Pure Fix has made a name for itself with fixed-gear and faux-fixie bikes in flashy styles at reasonable prices. Now the brand is expanding its direct-sale model with the ability to get the bike built up for you.
The first of the three delivery options is the original, free method that has allowed Pure Fix to offer low prices compared to a traditional brand. The ‘DIY’ option is what it sounds like: you buy a bike and Pure Fix ships you a partially assembled bike in a box.
The second option is ‘Bike Shop Pickup’, also fairly self-explanatory. You order online, and the bike gets built up at a local shop for $49.
The third option, ‘BYLT Delivery’, means a completely built bike gets dropped off at your place for an extra $99.
The delivery option is dependent on the availability of partner shops in a customer’s region. “The mechanic to your door is a bit of magic and unfortunately, not all areas are covered just yet,” said Pure Fix co-founder Jordan Schau. “We try and get somebody there but there will be cases where the the customer might have to get the bike at the shop or do home assembly.”
For now, the program is US-only, but Schau said the company plans to have it up and running in the UK and Europe “within the year”.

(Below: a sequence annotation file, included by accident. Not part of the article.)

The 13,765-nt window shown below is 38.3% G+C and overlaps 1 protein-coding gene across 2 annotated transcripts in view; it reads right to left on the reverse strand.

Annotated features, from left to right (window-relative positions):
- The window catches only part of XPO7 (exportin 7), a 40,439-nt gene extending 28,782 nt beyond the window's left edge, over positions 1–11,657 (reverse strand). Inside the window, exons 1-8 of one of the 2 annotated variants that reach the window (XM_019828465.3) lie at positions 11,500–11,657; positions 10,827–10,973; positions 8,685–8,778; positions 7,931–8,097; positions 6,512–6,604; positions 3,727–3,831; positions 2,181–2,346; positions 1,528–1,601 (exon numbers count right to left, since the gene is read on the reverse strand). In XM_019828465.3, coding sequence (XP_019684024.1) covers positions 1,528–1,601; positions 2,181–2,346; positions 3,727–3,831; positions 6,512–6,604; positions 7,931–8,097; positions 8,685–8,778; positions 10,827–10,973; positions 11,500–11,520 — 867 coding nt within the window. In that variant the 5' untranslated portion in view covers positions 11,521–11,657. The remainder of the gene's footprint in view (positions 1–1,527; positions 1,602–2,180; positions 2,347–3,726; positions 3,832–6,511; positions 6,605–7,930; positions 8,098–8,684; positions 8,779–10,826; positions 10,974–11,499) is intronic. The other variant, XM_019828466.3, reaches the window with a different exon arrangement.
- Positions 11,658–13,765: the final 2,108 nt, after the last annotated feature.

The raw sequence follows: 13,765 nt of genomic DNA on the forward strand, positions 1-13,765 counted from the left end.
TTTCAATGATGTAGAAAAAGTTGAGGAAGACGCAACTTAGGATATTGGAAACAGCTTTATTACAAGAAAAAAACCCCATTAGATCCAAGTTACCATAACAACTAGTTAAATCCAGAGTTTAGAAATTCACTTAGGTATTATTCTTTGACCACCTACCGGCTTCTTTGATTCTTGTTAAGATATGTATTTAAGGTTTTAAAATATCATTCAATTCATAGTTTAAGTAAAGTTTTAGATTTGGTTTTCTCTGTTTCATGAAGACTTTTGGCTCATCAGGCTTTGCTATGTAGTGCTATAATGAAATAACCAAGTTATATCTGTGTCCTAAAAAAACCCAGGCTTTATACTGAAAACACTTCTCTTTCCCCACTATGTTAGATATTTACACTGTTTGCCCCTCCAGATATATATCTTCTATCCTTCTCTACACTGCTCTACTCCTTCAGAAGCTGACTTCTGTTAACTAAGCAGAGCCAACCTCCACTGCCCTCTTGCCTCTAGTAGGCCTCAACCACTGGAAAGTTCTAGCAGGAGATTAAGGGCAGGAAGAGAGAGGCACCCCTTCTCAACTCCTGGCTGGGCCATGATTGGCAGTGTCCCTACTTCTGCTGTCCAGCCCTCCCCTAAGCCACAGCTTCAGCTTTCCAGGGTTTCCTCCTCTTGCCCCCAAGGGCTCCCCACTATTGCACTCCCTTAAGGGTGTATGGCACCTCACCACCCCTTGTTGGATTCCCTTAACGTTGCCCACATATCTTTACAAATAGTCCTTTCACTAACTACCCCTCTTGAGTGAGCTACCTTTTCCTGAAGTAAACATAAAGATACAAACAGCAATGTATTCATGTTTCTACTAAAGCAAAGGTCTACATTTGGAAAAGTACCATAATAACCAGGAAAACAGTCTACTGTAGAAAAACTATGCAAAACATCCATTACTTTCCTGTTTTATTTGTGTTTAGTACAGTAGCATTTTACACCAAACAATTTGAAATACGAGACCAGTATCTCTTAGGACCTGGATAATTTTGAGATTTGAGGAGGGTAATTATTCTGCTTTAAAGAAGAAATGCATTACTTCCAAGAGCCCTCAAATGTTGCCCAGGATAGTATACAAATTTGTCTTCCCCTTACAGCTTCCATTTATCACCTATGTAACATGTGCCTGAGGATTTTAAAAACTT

Does this look like an intimidating project? Pure Fix now offers two others ways to receive its bikes
The three-pronged delivery system is interesting in light of major brands like Trek moving into order-online/pick-up-at-shop models. While Canyon sells direct in the UK and Europe, the German brand does not sell direct in the US, yet.
Steve Frothingham, web editor at Bicycle Retailer & Industry News, said the Pure Fix deal shows that bike shops still can have a place in internet sales.
“A lot of high-end niche brands who don’t have a lot of dealers will ship to friendly local dealers when it makes sense,” Frothingham said. “The Pure Fix news and the Guerrilla Bikes announcement earlier this week could be seen as encouraging to IBDs [independent bicycle dealers]. You have two developing brands in very different niches, one of which has previously been 100% consumer direct, and the other has a very large consumer direct component, and both are moving toward programs that include bike shops, instead of moving away from shops. Both brands are apparently discovering that it makes sense to work with shops for a lot of reasons.”